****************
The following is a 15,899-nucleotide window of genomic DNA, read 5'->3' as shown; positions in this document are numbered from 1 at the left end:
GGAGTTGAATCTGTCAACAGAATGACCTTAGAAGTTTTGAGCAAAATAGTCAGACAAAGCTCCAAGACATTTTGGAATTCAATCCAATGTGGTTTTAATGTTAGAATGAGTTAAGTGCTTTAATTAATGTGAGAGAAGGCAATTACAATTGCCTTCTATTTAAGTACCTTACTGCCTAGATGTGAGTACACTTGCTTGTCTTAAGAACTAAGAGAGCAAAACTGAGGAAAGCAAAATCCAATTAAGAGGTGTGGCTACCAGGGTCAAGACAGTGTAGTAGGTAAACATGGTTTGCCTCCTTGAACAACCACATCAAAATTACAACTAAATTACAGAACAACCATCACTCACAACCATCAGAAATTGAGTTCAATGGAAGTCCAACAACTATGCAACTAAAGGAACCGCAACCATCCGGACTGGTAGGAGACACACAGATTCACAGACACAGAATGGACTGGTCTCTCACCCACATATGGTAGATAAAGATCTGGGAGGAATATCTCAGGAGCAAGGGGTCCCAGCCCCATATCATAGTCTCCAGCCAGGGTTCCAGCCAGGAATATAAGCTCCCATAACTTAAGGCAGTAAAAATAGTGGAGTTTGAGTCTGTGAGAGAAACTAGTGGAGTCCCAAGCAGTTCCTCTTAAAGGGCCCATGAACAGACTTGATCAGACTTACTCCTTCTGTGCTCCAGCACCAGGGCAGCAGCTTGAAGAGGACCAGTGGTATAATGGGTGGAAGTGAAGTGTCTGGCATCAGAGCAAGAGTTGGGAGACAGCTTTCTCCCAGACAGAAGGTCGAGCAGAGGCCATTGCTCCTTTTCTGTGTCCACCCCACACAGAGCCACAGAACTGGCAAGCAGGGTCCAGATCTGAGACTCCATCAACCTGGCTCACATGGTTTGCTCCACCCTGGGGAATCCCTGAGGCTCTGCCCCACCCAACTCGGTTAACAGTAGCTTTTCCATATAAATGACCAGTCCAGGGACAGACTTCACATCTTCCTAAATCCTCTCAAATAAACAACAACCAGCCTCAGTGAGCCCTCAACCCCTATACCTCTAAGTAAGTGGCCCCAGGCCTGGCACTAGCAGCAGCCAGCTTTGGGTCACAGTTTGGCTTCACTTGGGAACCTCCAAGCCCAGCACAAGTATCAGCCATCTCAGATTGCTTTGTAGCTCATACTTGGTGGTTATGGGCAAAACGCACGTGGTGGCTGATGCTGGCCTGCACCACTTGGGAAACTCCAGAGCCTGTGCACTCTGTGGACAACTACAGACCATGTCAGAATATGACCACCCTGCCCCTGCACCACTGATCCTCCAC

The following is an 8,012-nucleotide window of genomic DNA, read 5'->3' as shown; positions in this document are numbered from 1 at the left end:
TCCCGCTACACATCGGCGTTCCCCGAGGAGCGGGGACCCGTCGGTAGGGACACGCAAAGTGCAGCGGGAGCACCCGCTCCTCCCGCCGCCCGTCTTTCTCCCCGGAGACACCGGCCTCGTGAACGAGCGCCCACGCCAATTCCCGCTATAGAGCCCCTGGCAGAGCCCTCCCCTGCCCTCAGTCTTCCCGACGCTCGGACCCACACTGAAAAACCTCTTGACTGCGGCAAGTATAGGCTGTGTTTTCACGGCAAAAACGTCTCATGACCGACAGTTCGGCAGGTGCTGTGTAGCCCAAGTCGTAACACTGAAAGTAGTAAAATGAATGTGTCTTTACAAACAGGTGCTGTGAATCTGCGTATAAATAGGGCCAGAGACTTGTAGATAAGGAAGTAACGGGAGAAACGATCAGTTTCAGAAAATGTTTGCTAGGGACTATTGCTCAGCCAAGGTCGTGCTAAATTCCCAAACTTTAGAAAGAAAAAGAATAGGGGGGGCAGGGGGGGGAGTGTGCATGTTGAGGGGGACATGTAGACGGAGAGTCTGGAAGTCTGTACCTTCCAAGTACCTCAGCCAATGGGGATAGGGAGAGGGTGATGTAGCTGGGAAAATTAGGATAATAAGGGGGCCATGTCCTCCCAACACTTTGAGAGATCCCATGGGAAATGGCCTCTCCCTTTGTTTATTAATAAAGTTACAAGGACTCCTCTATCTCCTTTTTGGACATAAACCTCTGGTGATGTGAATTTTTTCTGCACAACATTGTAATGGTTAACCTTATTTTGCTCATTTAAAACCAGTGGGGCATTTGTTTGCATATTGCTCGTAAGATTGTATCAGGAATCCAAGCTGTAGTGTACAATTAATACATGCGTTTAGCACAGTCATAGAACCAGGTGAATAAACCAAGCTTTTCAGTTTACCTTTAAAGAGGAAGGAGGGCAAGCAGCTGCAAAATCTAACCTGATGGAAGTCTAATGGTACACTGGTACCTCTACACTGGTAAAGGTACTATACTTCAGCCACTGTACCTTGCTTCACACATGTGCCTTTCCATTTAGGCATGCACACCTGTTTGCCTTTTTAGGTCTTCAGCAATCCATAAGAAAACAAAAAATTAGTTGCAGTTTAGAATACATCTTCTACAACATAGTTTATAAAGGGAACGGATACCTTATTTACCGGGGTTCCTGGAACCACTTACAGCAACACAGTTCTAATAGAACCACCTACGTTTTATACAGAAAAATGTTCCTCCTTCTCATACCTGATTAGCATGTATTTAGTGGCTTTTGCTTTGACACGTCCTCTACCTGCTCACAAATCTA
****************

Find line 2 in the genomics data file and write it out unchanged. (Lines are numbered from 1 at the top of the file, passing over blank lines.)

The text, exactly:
GGAGTTGAATCTGTCAACAGAATGACCTTAGAAGTTTTGAGCAAAATAGTCAGACAAAGCTCCAAGACATTTTGGAATTCAATCCAATGTGGTTTTAATGTTAGAATGAGTTAAGTGCTTTAATTAATGTGAGAGAAGGCAATTACAATTGCCTTCTATTTAAGTACCTTACTGCCTAGATGTGAGTACACTTGCTTGTCTTAAGAACTAAGAGAGCAAAACTGAGGAAAGCAAAATCCAATTAAGAGGTGTGGCTACCAGGGTCAAGACAGTGTAGTAGGTAAACATGGTTTGCCTCCTTGAACAACCACATCAAAATTACAACTAAATTACAGAACAACCATCACTCACAACCATCAGAAATTGAGTTCAATGGAAGTCCAACAACTATGCAACTAAAGGAACCGCAACCATCCGGACTGGTAGGAGACACACAGATTCACAGACACAGAATGGACTGGTCTCTCACCCACATATGGTAGATAAAGATCTGGGAGGAATATCTCAGGAGCAAGGGGTCCCAGCCCCATATCATAGTCTCCAGCCAGGGTTCCAGCCAGGAATATAAGCTCCCATAACTTAAGGCAGTAAAAATAGTGGAGTTTGAGTCTGTGAGAGAAACTAGTGGAGTCCCAAGCAGTTCCTCTTAAAGGGCCCATGAACAGACTTGATCAGACTTACTCCTTCTGTGCTCCAGCACCAGGGCAGCAGCTTGAAGAGGACCAGTGGTATAATGGGTGGAAGTGAAGTGTCTGGCATCAGAGCAAGAGTTGGGAGACAGCTTTCTCCCAGACAGAAGGTCGAGCAGAGGCCATTGCTCCTTTTCTGTGTCCACCCCACACAGAGCCACAGAACTGGCAAGCAGGGTCCAGATCTGAGACTCCATCAACCTGGCTCACATGGTTTGCTCCACCCTGGGGAATCCCTGAGGCTCTGCCCCACCCAACTCGGTTAACAGTAGCTTTTCCATATAAATGACCAGTCCAGGGACAGACTTCACATCTTCCTAAATCCTCTCAAATAAACAACAACCAGCCTCAGTGAGCCCTCAACCCCTATACCTCTAAGTAAGTGGCCCCAGGCCTGGCACTAGCAGCAGCCAGCTTTGGGTCACAGTTTGGCTTCACTTGGGAACCTCCAAGCCCAGCACAAGTATCAGCCATCTCAGATTGCTTTGTAGCTCATACTTGGTGGTTATGGGCAAAACGCACGTGGTGGCTGATGCTGGCCTGCACCACTTGGGAAACTCCAGAGCCTGTGCACTCTGTGGACAACTACAGACCATGTCAGAATATGACCACCCTGCCCCTGCACCACTGATCCTCCAC